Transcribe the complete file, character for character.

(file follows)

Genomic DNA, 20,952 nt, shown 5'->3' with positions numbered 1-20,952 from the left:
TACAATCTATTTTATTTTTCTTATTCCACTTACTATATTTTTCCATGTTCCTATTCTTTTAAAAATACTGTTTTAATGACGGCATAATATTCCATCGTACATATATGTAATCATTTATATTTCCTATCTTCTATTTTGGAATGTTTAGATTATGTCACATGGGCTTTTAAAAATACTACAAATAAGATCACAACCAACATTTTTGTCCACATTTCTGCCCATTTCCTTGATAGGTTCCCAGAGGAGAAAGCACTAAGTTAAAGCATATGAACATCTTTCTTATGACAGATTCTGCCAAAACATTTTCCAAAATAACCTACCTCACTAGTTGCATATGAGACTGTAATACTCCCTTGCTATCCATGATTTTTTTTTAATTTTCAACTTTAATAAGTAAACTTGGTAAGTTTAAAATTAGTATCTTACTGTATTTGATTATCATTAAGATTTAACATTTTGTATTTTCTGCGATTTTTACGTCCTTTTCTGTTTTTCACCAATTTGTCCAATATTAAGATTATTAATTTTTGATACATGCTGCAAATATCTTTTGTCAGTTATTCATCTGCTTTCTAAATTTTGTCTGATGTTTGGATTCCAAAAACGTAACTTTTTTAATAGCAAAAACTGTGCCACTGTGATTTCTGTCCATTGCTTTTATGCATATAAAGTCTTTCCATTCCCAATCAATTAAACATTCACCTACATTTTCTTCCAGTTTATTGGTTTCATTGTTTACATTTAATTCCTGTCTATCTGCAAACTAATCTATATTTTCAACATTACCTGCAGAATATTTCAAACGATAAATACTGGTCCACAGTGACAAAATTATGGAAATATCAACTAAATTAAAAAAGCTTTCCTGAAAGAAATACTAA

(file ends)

Genomic DNA, 20,952 nt, shown 5'->3' with positions numbered 1-20,952 from the left:
TACAATCTATTTTATTTTTCTTATTCCACTTACTATATTTTTCCATGTTCCTATTCTTTTAAAAATACTGTTTTAATGACGGCATAATATTCCATCGTACATATATGTAATCATTTATATTTCCTATCTTCTATTTTGGAATGTTTAGATTATGTCACATGGGCTTTTAAAAATACTACAAATAAGATCACAACCAACATTTTTGTCCACATTTCTGCCCATTTCCTTGATAGGTTCCCAGAGGAGAAAGCACTAAGTTAAAGCATATGAACATCTTTCTTATGACAGATTCTGCCAAAACATTTTCCAAAATAACCTACCTCACTAGTTGCATATGAGACTGTAATACTCCCTTGCTATCCATGATTTTTTTTTAATTTTCAACTTTAATAAGTAAACTTGGTAAGTTTAAAATTAGTATCTTACTGTATTTGATTATCATTAAGATTTAACATTTTGTATTTTCTGCGATTTTTACGTCCTTTTCTGTTTTTCACCAATTTGTCCAATATTAAGATTATTAATTTTTGATACATGCTGCAAATATCTTTTGTCAGTTATTCATCTGCTTTCTAAATTTTGTCTGATGTTTGGATTCCAAAAACGTAACTTTTTTAATAGCAAAAACTGTGCCACTGTGATTTCTGTCCATTGCTTTTATGCATATAAAGTCTTTCCATTCCCAATCAATTAAACATTCACCTACATTTTCTTCCAGTTTATTGGTTTCATTGTTTACATTTAATTCCTGTCTATCTGCAAACTAATCTATATTTTCAACATTACCTGCAGAATATTTCAAACGATAAATACTGGTCCACAGTGACAAAATTATGGAAATATCAACTAAATTAAAAAAGCTTTCCTGAAAGAAATACTAA